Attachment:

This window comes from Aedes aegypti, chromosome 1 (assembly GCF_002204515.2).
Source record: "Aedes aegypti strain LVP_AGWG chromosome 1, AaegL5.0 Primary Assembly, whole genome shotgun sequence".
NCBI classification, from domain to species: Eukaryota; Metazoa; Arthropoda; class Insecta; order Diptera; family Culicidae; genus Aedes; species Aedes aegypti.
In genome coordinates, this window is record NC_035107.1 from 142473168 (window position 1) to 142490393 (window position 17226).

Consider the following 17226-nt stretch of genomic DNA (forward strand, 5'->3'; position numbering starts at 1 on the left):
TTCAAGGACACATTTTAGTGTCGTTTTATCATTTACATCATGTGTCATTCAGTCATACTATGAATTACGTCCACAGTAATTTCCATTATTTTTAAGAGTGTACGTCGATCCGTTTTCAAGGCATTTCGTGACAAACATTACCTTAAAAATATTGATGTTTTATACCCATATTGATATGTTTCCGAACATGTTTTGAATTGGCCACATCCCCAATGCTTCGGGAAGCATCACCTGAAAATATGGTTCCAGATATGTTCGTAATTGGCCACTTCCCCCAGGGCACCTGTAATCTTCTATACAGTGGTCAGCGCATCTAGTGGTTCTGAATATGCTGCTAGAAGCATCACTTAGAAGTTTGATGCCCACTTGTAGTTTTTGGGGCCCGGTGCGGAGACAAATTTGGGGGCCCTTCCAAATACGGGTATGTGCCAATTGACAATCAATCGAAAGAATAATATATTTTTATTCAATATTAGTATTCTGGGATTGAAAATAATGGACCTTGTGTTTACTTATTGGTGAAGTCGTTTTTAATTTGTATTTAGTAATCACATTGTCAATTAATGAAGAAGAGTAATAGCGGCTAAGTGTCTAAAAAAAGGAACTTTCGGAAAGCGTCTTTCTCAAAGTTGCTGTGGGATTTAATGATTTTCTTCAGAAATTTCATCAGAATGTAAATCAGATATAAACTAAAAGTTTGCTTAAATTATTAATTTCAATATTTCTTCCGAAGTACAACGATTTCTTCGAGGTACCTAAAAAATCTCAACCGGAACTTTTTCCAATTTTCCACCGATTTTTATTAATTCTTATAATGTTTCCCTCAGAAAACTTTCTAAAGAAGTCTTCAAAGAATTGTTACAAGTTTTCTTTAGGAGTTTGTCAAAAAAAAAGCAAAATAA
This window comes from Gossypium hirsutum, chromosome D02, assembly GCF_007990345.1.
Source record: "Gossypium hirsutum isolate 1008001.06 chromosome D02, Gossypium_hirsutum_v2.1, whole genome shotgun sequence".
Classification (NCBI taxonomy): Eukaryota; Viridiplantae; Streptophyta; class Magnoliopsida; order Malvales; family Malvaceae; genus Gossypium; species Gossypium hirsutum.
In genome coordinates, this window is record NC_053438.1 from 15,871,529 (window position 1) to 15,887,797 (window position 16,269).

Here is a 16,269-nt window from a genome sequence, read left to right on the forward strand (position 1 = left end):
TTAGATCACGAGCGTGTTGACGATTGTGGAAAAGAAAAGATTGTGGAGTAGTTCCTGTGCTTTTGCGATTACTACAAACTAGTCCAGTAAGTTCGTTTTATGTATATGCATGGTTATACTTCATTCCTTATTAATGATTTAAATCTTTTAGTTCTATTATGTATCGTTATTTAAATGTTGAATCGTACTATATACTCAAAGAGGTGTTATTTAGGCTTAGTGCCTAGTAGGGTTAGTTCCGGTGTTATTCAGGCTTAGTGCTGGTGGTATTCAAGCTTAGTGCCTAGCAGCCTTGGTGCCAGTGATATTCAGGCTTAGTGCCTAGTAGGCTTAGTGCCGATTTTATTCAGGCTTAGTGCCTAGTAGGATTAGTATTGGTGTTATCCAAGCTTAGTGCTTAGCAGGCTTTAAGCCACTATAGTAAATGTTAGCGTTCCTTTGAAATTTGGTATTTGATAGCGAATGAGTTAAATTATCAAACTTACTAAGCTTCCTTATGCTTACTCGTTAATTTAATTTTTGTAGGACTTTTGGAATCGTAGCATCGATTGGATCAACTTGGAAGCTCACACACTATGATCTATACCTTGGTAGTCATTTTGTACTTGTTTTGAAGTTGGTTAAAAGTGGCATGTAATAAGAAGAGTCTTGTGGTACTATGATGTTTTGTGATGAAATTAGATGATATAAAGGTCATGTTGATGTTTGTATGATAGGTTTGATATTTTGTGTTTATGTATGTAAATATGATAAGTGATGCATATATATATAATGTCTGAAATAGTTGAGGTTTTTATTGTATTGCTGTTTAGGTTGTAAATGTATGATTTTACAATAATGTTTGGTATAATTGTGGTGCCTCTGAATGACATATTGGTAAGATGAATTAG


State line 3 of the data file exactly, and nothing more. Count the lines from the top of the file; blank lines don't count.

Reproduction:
NCBI classification, from domain to species: Eukaryota; Metazoa; Arthropoda; class Insecta; order Diptera; family Culicidae; genus Aedes; species Aedes aegypti.